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Guide to Options Trading: Part Two

Posted on Tuesday, September 17th, 2019 by Patrick Crawley

The Purpose of Options - Hedging

The Camry example from our first article in the series was an example of hedging. To catch you up, I came to an agreement with the owner of a Toyota Camry that I’d buy the right to purchase the Camry for $3,000 in the next 12 months, in exchange for $500. The owner of the car got $500 upfront but has to be ready to sell me the car for $3,000 at any time in the next 12 months, regardless of what happens to the Camry market.

I was hedging against two things: the market value of Toyota Camrys rising in the next 12 months, and my current car breaking down in the next 12 months.

This is the most common purpose for stock options. An investor with a large position in a stock might want to hold the stock in the long-term, but is preparing for a period of increased volatility and underperformance, and wants to hedge against their expected losses. Instead of selling their position and having to pay taxes on the gains, and risk having to buy back in at a higher price, most investors choose to use options to hedge this position as a sort of portfolio insurance.

Let’s say you hold 1,000 shares of XYZ. There are rumors that XYZ’s next earnings report is going to be weak. You think XYZ is a great long-term investment and want to continue to hold your shares, but want to avoid the short-term losses, so what do you do?

You can buy put options in a quantity proportional to your shares holdings. In this example, you’d buy 10 put options (each contract represents 100 shares). If the stock drops after the earnings report, your puts will earn roughly an equal amount to the losses on your shares position.

Leverage

Each options contract in the US stock market controls 100 shares, generally, options require little buying power. Let’s take an example from the options market:

At the time of writing, we can buy an Oct 16th $301 call on SPY for $380. What does this mean? For $380 in premium, we can purchase the right to buy 100 shares of SPY at a price of $301 until October 16th, 2019, which is 33 days away.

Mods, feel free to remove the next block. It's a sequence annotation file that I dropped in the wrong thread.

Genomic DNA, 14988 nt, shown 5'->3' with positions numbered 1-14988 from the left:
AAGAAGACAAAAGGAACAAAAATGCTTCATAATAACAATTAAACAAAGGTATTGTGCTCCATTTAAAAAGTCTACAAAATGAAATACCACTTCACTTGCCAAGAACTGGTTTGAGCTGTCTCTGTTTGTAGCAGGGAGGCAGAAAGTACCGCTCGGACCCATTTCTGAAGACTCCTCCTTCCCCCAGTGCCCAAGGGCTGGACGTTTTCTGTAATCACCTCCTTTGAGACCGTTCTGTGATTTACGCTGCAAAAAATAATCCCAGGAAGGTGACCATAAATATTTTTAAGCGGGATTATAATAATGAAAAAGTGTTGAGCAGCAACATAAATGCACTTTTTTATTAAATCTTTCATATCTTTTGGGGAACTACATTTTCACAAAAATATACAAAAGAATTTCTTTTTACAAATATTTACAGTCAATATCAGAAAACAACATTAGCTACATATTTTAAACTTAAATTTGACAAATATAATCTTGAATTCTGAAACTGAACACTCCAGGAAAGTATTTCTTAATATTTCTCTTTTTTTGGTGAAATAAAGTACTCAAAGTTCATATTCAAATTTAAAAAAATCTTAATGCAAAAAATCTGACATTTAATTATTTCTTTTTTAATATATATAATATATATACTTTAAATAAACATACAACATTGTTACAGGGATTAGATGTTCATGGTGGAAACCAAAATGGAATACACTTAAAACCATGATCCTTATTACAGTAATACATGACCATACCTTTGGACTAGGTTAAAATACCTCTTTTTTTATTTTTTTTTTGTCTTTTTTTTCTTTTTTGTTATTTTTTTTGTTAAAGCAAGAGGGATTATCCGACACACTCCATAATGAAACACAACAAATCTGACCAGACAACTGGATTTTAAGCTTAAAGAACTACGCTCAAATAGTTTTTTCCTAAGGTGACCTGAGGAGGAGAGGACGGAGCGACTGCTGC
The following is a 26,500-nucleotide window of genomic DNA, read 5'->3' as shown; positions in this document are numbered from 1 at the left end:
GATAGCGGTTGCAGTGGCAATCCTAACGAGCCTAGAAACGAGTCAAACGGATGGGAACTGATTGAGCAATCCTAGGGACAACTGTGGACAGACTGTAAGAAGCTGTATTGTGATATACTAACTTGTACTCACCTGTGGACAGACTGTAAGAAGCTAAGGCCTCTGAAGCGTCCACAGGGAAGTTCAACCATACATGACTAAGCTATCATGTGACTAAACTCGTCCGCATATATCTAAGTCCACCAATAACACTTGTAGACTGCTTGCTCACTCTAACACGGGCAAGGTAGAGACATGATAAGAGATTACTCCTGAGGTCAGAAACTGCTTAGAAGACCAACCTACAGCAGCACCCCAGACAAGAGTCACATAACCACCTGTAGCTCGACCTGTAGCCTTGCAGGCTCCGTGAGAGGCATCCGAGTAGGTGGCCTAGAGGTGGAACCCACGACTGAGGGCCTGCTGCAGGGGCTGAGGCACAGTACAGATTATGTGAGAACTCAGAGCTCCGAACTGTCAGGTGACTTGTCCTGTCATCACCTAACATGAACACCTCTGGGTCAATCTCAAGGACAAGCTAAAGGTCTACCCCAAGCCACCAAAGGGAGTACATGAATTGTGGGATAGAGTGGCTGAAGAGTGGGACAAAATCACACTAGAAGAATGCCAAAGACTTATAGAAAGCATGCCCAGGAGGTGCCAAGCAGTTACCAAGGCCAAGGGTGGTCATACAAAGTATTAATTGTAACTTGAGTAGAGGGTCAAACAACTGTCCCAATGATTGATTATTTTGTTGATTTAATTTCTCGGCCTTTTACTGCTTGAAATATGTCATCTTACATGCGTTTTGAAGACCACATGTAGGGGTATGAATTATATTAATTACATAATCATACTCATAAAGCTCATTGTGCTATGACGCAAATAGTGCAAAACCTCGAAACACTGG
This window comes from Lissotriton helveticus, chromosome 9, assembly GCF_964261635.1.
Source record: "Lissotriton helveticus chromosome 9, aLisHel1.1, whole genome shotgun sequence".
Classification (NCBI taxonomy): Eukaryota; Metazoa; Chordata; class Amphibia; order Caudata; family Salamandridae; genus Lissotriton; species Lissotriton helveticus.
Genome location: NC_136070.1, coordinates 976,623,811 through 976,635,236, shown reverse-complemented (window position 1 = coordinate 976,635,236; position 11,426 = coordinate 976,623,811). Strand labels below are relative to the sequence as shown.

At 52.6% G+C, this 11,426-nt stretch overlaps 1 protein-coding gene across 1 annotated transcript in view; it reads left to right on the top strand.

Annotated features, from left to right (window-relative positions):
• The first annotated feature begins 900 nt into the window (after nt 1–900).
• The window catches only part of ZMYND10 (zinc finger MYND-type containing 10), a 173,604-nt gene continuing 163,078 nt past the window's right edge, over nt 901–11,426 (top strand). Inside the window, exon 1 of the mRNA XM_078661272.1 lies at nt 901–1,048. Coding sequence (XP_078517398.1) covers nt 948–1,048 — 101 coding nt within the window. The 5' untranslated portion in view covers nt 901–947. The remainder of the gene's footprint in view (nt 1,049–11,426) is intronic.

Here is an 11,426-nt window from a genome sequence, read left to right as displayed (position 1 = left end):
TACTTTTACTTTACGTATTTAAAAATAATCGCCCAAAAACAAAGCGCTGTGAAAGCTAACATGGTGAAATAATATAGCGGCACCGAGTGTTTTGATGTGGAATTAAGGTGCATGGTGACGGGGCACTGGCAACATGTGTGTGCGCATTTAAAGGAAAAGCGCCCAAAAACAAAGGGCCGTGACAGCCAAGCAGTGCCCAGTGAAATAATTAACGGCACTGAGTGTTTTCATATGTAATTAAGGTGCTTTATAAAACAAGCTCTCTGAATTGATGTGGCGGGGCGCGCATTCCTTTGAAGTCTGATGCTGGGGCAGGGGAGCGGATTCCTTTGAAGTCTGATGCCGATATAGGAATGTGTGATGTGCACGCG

We’re essentially controlling $30,100 in SPY buying power for $380. That’s almost 100:1 leverage! Much better than stock or futures markets.

Of course, this comes with the caveat of paying a premium to the writer of the option. Additionally, we have to get our timing right (the stock has to move to our desired price before the option’s expiration), and to a degree, volatility (if we have to pay a lot of premium to establish a position, that makes it so the stock has to move further in our direction for our position to be profitable).

Ways to Profit from Options

The various strike prices, expirations, and different contracts (puts and calls) offered by the options market allows you to create sophisticated strategies that allow you to profit from a diverse set of scenarios.

Using options spreads, you can profit from more than just price going in your favor:

Price Change or Lack Thereof

Of course, you can profit from getting price direction right, but there are also options strategies that allow you to profit from the price not changing, or being able to forecast that the stock will stay within a given range.

A market-neutral spread like the iron condor is profitable when the price stays inside of a given range for the duration of the options’ life. An iron condor is created by simultaneously purchasing and writing different options to create its payoff.

We’ll touch more on these strategies in the next part of the series.

Volatility expansion or contraction

You can profit from the expansion or contraction of volatility, even if you’re not betting on the price directionally. Each option spread has its own vega or its level of sensitivity to volatility.

Your exposure to volatility depends on if you’re a net holder or writer of options.

If you buy a call or put outright, you’re 100% net long volatility, because you’re paying a premium, while if you write a put or call outright, you’re 100% net short volatility, because you’re paying a premium.

Option spreads typically have a mix of written and held options, so your spread’s sensitivity to volatility will vary based on that concentration.

Time Decay

There are three key components to an option’s value: the strike price, the expiration date, and the premium paid.

To put things in real terms, which contract would you rather own, the right to buy a house for 12 months, or one month? As an option gets closer, it’s value decays. This concept is known as time decay or theta.

Time decay plays in favor of options writers and against option buyers.

There is a school of thought among some options traders that you should only focus on writing options because of this phenomenon. They definitely have a point, because most options expire out-of-the-money, allowing the option writer to collect the premium and pay nothing out to the option holder.

Final Thoughts

The main purposes of options for most market participants are hedging, increased leverage, and the diverse position construction not offered by stock or futures markets, like the ability to profit from changes in volatility, market neutrality, and time decay.

Guide to Options Trading: Part One

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